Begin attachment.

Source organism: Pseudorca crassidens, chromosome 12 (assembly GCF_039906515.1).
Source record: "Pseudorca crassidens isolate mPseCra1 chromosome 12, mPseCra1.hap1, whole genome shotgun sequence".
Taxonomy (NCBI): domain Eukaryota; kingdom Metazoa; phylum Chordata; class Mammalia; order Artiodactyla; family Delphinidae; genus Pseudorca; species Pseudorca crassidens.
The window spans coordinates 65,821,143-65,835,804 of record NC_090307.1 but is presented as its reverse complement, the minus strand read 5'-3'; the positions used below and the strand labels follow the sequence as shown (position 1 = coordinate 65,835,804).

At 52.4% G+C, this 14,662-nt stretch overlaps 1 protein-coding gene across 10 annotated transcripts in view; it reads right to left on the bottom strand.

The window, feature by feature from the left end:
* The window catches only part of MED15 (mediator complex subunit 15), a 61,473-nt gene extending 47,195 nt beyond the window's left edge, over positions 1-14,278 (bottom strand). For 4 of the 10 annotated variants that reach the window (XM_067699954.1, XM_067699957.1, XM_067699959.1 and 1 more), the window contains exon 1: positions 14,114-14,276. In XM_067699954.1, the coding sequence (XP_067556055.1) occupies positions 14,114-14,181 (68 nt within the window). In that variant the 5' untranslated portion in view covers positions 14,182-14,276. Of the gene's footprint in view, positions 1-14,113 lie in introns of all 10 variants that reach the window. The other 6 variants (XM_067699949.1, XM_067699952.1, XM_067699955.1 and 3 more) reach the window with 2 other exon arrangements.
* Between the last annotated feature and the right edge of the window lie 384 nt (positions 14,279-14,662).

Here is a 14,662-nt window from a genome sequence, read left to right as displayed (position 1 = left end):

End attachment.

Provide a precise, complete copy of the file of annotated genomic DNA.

Source organism: Pseudorca crassidens, chromosome 12 (assembly GCF_039906515.1).
Source record: "Pseudorca crassidens isolate mPseCra1 chromosome 12, mPseCra1.hap1, whole genome shotgun sequence".
Taxonomy (NCBI): domain Eukaryota; kingdom Metazoa; phylum Chordata; class Mammalia; order Artiodactyla; family Delphinidae; genus Pseudorca; species Pseudorca crassidens.
The window spans coordinates 65,821,143-65,835,804 of record NC_090307.1 but is presented as its reverse complement, the minus strand read 5'-3'; the positions used below and the strand labels follow the sequence as shown (position 1 = coordinate 65,835,804).

At 52.4% G+C, this 14,662-nt stretch overlaps 1 protein-coding gene across 10 annotated transcripts in view; it reads right to left on the bottom strand.

The window, feature by feature from the left end:
* The window catches only part of MED15 (mediator complex subunit 15), a 61,473-nt gene extending 47,195 nt beyond the window's left edge, over positions 1-14,278 (bottom strand). For 4 of the 10 annotated variants that reach the window (XM_067699954.1, XM_067699957.1, XM_067699959.1 and 1 more), the window contains exon 1: positions 14,114-14,276. In XM_067699954.1, the coding sequence (XP_067556055.1) occupies positions 14,114-14,181 (68 nt within the window). In that variant the 5' untranslated portion in view covers positions 14,182-14,276. Of the gene's footprint in view, positions 1-14,113 lie in introns of all 10 variants that reach the window. The other 6 variants (XM_067699949.1, XM_067699952.1, XM_067699955.1 and 3 more) reach the window with 2 other exon arrangements.
* Between the last annotated feature and the right edge of the window lie 384 nt (positions 14,279-14,662).

Here is a 14,662-nt window from a genome sequence, read left to right as displayed (position 1 = left end):